Monday, August 18, 2008

Tropical Storm Fay

For the first time since living in Florida, it looks like I might actually experience a tropical storm--Fay. Most schools are closed tomorrow (and some for Wednesday already), Wycliffe's office is closed, store marquees are saying "Stay Away Fay," and all the talk is either about Fay or reminiscing about previous storms.

The damage shouldn't be too bad, but we might be holed up at our house for a while. Thankfully if we get bored playing games with each other, we can always go next door and hang out with the eight kids there.

Thanks to all those for praying for us--we'll try to keep you posted through this blog.

Wednesday, August 13, 2008

Does a Degree Matter?

I was talking with a colleague today about college degrees. Do the degrees do anything for us? Most of the people I graduated with are working in something completely outside of their major(s). I'm sure much of the same is true for others as well. For the role in which I'm currently serving, I probably "should" have majored in business administration. Instead I was a social studies major--with an elementary teaching certificate to boot. Yet I would say that my college education prepared me extremely well for this role.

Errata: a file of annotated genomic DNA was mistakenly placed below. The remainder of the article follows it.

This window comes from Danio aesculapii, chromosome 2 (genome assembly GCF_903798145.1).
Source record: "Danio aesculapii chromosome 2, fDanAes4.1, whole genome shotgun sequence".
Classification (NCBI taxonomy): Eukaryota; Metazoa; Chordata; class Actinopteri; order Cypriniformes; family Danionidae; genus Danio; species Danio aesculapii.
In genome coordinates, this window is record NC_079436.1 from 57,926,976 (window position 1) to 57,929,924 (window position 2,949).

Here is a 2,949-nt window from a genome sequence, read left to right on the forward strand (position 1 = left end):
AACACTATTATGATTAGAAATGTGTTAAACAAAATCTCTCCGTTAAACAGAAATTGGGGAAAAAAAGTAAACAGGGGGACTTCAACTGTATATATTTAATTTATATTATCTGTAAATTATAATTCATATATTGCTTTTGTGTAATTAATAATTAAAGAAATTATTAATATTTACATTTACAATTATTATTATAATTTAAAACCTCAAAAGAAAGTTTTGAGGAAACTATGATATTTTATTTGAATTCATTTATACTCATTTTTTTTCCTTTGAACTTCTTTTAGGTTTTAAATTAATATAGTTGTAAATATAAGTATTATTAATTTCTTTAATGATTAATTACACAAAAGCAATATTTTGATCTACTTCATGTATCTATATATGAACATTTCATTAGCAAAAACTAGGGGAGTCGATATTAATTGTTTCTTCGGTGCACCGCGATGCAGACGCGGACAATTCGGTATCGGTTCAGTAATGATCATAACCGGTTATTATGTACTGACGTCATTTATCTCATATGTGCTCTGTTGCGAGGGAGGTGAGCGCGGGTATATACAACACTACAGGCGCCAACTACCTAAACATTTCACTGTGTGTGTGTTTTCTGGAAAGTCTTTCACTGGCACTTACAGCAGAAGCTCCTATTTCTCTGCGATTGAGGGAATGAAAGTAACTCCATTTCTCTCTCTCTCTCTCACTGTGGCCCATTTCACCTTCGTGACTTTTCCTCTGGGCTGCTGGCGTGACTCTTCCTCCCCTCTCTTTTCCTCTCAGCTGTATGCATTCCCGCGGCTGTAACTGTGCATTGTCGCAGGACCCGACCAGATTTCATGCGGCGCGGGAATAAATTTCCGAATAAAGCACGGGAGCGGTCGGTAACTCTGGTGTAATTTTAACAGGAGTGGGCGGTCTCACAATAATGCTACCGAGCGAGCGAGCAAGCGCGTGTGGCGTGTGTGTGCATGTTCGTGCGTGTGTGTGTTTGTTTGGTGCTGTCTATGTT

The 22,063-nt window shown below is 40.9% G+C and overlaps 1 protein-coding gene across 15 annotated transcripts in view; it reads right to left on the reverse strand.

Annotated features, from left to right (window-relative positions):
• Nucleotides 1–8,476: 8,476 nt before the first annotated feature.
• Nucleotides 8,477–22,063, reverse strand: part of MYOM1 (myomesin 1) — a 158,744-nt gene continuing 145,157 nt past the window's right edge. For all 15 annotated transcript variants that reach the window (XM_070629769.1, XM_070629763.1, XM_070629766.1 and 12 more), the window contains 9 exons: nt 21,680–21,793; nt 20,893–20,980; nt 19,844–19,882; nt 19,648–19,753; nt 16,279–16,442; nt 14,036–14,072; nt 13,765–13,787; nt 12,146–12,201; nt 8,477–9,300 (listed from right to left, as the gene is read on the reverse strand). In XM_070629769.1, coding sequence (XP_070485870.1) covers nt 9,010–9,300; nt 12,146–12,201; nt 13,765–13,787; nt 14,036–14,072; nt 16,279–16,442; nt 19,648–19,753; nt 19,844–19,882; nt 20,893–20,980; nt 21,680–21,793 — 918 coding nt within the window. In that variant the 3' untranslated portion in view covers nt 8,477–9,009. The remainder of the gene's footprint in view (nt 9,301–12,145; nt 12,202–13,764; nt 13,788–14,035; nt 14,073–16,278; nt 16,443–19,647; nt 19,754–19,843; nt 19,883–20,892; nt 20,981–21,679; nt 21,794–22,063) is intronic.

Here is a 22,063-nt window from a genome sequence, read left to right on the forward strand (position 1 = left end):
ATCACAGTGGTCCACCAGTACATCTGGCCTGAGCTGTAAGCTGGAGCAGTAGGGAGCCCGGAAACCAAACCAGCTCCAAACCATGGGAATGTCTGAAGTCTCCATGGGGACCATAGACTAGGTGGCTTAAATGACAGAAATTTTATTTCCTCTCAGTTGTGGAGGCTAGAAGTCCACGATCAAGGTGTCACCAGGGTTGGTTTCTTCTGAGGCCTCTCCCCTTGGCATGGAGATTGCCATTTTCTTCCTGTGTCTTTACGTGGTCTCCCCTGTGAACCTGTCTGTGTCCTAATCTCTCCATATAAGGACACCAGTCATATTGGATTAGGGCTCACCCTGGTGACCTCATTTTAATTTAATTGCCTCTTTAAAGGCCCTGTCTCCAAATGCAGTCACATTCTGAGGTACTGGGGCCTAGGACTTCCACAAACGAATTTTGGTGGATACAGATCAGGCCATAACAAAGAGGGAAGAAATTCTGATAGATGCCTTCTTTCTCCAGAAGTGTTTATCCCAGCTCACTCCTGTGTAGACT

Of course, the value is not as much in the degree itself and even less so what your major was (with a few exceptions), but more so in the college experience as a whole (the degree is only a representation of that experience). When I got home tonight, I read an interesting article from Crown Ministries on this very topic. A couple pull-out quotes, if you don't have time to read the whole article:

On average, every dollar that is put toward education translates into $34.85 earned income over the individual's lifetime, an investment yield any broker would envy.


According to Michael Hampton at Western Oregon University, "Unless you are going to be an engineer, architect, teacher, or lawyer, the label on your degree does not matter. The degree is a check-mark (as opposed to the focus) in most job requirements. Many job ads will state: 'Business, Communications or other degree required.' Most folks have the 'other.' "

Earning your degree goes well past the finances. According to Katherine Hansen, with Quintessential Careers, your degree pays dividends in other areas, including:
* longer life-spans,
* greater economic stability and security,
* greater job satisfaction,
* less dependence on government assistance,
* greater participation in leisure and artistic activities,
* greater community service and leadership, and
* more self-confidence.